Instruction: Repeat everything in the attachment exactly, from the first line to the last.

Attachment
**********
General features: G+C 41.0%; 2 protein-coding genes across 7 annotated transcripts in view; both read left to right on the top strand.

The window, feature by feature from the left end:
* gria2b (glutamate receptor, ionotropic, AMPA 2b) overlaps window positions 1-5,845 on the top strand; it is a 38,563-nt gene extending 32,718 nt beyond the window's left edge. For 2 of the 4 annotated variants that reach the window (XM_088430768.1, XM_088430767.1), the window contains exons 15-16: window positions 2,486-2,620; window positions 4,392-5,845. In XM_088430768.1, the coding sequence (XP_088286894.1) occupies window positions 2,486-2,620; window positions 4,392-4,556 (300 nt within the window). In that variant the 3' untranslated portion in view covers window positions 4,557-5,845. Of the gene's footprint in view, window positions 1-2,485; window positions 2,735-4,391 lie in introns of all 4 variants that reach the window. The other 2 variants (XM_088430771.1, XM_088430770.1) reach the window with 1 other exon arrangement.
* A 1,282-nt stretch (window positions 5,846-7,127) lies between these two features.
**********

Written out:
General features: G+C 41.0%; 2 protein-coding genes across 7 annotated transcripts in view; both read left to right on the top strand.

The window, feature by feature from the left end:
* gria2b (glutamate receptor, ionotropic, AMPA 2b) overlaps window positions 1-5,845 on the top strand; it is a 38,563-nt gene extending 32,718 nt beyond the window's left edge. For 2 of the 4 annotated variants that reach the window (XM_088430768.1, XM_088430767.1), the window contains exons 15-16: window positions 2,486-2,620; window positions 4,392-5,845. In XM_088430768.1, the coding sequence (XP_088286894.1) occupies window positions 2,486-2,620; window positions 4,392-4,556 (300 nt within the window). In that variant the 3' untranslated portion in view covers window positions 4,557-5,845. Of the gene's footprint in view, window positions 1-2,485; window positions 2,735-4,391 lie in introns of all 4 variants that reach the window. The other 2 variants (XM_088430771.1, XM_088430770.1) reach the window with 1 other exon arrangement.
* A 1,282-nt stretch (window positions 5,846-7,127) lies between these two features.